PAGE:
Last October, this paper congratulated the citizens of Sioux Valley Dakota Nation for making the “bold decision” to vote in favour of a hard-fought self-government agreement with Canada.
On Friday, that decision was made official as Chief Vince Tacan signed the first-ever self-government agreement in the Prairie provinces, one that now frees Sioux Valley from several portions of the Indian Act.
As the Sun reported, the agreement that was made between Tacan, federal Aboriginal Affairs and Northern Development Minister Bernard Valcourt and provincial Aboriginal and Northern Affairs Minister Eric Robinson reflects more than 20 years of collaboration and negotiation between the three parties.
No doubt, the situation could not have been easy for Sioux Valley as the process took the efforts of many chiefs and councils over the years to finally come to fruition. That the idea of self-government for the band managed to thrive in Sioux Valley is a testament to the hard work of many people over the years.
Ultimately, however, it appears that the final push came from Tacan, who, along with his councillors and the co-operation of his band members, managed to cut the reserve’s debt from more than $3 million to about $700,000 through various cost-cutting measures.
The reduction wasn’t always easy or favourable, and translated into laying off people in the community, but apparently it paved the way for self-governance.
“This chief and council have come a long way in terms of better managing the finances of this First Nation,” Valcourt told the Sun. “This is a community that is engaged and they are concerned about finding efficiencies of doing things better and getting better results, so they are ready to be in charge of their own development and their own future.”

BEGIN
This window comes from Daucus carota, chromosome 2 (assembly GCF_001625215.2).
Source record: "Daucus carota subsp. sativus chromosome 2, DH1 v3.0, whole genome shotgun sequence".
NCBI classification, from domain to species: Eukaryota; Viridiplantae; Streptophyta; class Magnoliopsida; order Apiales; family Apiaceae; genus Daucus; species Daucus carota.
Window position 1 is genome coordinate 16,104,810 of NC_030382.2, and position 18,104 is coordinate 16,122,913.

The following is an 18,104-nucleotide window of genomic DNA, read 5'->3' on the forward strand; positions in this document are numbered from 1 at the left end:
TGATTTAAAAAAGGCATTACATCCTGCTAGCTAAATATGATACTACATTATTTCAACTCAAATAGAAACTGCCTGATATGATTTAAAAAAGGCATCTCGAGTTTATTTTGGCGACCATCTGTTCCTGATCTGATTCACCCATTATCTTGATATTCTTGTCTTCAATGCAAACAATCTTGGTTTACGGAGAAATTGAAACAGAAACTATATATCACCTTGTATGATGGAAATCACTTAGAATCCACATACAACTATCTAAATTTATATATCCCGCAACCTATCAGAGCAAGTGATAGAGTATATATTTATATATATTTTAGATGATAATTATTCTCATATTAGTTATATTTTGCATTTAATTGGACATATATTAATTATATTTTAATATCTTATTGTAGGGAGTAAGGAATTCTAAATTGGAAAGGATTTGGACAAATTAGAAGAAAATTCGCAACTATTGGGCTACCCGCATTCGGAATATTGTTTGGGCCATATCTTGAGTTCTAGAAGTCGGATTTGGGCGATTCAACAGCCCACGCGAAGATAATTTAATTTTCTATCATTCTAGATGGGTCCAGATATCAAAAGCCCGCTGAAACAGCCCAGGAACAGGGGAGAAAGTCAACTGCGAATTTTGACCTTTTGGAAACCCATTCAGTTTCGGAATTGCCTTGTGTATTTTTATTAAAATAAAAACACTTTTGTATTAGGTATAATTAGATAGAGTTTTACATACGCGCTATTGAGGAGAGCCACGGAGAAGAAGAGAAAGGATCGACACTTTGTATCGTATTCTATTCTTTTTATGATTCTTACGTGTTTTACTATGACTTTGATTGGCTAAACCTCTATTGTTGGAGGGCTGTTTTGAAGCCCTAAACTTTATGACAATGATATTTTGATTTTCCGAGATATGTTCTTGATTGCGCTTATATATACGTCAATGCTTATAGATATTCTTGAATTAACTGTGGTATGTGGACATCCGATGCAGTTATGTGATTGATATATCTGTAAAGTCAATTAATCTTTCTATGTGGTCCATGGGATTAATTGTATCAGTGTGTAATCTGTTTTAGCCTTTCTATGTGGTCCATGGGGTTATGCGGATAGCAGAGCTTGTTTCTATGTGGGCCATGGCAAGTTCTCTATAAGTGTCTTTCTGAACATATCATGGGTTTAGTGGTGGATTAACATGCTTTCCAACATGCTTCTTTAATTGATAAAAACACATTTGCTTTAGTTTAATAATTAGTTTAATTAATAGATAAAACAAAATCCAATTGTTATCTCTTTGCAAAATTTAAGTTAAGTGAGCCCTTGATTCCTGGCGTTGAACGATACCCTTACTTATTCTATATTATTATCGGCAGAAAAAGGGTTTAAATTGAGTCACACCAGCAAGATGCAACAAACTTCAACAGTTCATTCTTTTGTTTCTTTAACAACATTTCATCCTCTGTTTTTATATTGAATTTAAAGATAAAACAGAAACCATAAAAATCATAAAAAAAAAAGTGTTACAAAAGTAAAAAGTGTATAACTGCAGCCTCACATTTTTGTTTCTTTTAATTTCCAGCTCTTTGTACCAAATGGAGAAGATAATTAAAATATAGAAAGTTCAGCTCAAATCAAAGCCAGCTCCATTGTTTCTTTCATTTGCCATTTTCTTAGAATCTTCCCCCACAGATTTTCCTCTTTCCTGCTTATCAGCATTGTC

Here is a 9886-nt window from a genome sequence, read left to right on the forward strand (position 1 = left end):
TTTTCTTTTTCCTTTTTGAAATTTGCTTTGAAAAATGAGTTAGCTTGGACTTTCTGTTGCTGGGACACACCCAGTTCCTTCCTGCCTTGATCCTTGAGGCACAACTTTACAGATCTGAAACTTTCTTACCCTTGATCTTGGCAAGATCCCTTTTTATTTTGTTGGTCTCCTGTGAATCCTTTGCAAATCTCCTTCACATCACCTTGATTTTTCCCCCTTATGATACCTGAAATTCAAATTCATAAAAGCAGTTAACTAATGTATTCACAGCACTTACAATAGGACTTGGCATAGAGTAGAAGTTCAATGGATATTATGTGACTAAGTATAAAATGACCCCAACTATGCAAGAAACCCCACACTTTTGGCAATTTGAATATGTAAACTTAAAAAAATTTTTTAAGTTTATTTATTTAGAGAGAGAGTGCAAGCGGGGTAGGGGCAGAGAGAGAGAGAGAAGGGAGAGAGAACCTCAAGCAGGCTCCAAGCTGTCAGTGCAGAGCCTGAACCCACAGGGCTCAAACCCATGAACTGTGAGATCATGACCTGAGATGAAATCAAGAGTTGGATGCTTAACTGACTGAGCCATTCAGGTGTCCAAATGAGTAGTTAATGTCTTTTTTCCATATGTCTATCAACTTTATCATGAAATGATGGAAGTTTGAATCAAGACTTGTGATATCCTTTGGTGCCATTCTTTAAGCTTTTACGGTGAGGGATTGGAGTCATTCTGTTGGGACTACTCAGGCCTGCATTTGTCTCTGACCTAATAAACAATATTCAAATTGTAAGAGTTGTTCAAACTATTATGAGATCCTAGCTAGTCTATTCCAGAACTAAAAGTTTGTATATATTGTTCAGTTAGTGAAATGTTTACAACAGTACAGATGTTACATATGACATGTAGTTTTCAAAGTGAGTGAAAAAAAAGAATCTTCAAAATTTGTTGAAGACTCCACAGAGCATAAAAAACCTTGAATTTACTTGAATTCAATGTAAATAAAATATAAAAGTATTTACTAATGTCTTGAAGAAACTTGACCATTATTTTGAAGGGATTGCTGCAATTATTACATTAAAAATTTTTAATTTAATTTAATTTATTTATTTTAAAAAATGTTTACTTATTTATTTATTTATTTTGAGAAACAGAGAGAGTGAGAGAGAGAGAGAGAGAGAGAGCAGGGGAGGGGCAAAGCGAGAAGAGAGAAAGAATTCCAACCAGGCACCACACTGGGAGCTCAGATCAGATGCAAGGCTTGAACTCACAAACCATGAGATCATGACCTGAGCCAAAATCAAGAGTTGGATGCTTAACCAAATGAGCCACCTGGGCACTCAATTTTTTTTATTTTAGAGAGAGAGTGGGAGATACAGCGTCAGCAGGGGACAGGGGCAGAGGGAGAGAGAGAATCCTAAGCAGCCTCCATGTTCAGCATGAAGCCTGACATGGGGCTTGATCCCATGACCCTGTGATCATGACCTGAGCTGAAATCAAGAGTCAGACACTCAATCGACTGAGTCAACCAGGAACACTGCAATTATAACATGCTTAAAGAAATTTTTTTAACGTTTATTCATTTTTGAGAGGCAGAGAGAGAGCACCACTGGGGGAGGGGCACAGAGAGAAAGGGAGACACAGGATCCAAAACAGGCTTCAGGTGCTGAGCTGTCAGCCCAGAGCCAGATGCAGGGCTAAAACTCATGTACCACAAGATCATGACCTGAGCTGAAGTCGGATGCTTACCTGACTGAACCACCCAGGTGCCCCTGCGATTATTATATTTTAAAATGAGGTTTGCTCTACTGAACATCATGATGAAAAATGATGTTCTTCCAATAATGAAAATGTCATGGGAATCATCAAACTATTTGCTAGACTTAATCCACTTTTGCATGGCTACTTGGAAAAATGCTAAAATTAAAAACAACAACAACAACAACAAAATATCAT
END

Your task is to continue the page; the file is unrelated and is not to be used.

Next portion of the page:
The agreement provides Sioux Valley’s government with 52 areas of jurisdiction, including education, health, social development, justice and economic development. It will allow the band to create its own court, police force, family and services department, and will give the band control over any environmental policy on its reserve and lands.
And it will also allow Sioux Valley to make these changes without having to first consult Ottawa. These agreements also have the added benefit of speeding up the process of converting purchased land into reserve status.
Though Valcourt and Tacan refused to put a price tag to the agreement, a source close to the negotiations told the Sun that the deal is worth between $80 and $85 million over the next five years. So the funds are there for Sioux Valley to succeed.
The trick, so to speak, is finding a way to keep up the momentum. Any community needs strong leadership to become prosperous and consistently strong leadership to remain that way. That means ensuring proper funding for education and social services within the community so that all have a chance to benefit. And sometimes that means making difficult and unpopular decisions, such as implementing layoffs when the need arises.
That kind of common-sense approach is difficult to maintain, and there will be many bumps in the road ahead for Sioux Valley, as the community fully experiences self-government and all the responsibilities that it entails.
Nevertheless, we wish our neighbours a bright and prosperous future, for as we said before, a strong and fiscally sound Sioux Valley is good for all of us in Westman.
Republished from the Brandon Sun print edition September 4, 2013